If striking up small talk with a stranger sounds daunting, you might be relieved to hear that even something as simple as making eye contact offers benefits.
No one likes feeling invisible when someone walks past. The Germans even have a term for it — wie Luft behandeln, which means "to be looked at as though air."
Kipling Williams, a Purdue University psychologist, studied how people felt when a young woman walked by them and either made eye contact, made eye contact while smiling, or completely ignored them. Even brief eye contact increased people's sense of inclusion and belonging.
"Just that brief acknowledgment, that brief glance — with or without a smile — made them at least temporarily feel more socially connected," Williams says. And it works both ways. Those that had been "looked through" felt even more disconnected than the control group.
So, how can we dodge the risks of loneliness and stop short-changing our own happiness?
It might be easier than you think.
"It takes very little to acknowledge somebody's existence," Williams says.
Start with folks like the cashier in a grocery store or the barista at your local coffee shop, Dunn says. You've got to interact with them anyway, so you might as well make an effort to turn it into a friendly exchange.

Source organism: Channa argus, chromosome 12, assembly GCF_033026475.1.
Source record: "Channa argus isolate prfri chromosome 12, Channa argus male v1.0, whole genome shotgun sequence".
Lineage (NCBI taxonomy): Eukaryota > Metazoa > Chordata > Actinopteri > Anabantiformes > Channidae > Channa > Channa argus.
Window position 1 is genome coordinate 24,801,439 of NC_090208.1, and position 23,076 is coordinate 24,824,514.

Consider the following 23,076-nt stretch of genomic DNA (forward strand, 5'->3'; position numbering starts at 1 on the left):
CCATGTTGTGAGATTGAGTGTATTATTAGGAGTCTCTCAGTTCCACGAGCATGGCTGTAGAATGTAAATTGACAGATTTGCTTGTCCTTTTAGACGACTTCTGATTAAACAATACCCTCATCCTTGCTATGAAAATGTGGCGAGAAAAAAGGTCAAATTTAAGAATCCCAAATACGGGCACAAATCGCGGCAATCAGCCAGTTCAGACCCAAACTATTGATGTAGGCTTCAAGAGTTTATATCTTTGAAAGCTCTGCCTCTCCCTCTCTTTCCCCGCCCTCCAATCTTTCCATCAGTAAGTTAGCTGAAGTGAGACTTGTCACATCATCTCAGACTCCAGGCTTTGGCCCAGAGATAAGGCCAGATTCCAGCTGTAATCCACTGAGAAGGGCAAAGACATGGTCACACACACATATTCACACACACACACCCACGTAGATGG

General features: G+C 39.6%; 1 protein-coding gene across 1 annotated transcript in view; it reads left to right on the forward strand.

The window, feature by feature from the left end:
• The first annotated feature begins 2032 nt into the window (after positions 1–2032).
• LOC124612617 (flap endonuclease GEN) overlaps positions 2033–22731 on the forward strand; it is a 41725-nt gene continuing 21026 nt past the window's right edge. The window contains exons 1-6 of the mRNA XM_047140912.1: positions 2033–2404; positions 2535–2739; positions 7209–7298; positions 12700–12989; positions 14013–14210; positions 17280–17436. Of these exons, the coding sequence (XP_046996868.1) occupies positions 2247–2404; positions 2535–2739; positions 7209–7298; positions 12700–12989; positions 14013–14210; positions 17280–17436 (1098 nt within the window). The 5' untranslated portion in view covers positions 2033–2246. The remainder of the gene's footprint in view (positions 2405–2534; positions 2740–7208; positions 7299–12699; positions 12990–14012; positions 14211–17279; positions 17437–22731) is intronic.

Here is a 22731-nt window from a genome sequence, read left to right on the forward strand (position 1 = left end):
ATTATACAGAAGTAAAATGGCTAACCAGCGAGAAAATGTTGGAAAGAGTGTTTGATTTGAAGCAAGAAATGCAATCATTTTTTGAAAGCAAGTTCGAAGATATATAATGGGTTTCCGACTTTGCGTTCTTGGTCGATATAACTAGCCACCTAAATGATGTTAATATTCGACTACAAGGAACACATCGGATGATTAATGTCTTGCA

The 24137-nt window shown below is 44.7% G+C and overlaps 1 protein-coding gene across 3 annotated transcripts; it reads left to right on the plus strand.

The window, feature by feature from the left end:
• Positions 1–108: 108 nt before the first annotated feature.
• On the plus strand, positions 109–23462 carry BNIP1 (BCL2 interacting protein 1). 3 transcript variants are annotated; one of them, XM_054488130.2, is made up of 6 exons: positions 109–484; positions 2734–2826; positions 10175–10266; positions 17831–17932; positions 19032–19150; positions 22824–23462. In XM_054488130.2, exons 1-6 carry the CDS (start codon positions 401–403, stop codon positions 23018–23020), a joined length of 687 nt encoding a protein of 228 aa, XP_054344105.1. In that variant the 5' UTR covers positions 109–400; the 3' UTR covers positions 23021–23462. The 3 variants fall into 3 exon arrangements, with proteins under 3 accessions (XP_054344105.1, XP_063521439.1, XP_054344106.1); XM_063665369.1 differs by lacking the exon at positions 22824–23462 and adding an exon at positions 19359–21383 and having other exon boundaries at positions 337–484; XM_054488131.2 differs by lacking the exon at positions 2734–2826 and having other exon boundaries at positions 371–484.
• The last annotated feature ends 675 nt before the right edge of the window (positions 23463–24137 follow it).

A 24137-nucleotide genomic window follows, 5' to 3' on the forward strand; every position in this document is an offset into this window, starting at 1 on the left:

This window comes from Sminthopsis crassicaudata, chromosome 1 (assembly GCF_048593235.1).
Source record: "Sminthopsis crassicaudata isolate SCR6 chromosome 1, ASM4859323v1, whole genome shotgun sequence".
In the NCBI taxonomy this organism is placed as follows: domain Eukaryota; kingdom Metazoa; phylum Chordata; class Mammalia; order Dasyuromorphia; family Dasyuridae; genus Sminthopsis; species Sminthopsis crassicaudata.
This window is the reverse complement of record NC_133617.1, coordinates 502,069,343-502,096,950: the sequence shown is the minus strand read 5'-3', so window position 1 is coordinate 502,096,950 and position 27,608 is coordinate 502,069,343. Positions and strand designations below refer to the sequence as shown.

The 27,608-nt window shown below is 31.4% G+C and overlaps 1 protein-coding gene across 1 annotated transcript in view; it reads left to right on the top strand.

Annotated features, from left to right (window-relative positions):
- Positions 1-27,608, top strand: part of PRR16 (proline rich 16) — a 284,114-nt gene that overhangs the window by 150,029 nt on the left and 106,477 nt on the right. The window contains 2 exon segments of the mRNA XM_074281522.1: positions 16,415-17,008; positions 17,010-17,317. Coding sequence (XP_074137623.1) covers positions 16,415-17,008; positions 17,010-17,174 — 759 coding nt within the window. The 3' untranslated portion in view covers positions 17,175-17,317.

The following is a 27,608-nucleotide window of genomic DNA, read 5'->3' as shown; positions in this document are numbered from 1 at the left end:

And be mindful that using your smartphone sends a signal that you're not interested in interacting with the people around you. Put it away and you easily remove that barrier, she says.
The mood boost of talking to strangers may seem fleeting, but the research on well-being, Epley says, suggests that a happy life is made up of a high frequency of positive events, and even small positive experiences make a difference.
"Happiness seems a little bit like a leaky tire on a car," Epley explains. "We just sort of have to keep pumping it up a bit to maintain it."
This doesn't mean we need to set out on some grand quest to connect at every possible turn. Instead, he recommends paying closer attention to those times when the urge to offer a compliment or strike up a conversation arises.
Sure, there may be a bit of fear or reluctance holding us back, but it's worth overcoming.
The next time you walk into an elevator, consider leaving the phone in your pocket, acknowledging the presence of that other person, and maybe even saying "hello" or "good morning."
Who knows? It could wind up putting a smile on your face and theirs.
Paul Nicolaus is a Wisconsin-based freelance writer specializing in science, nature, and health.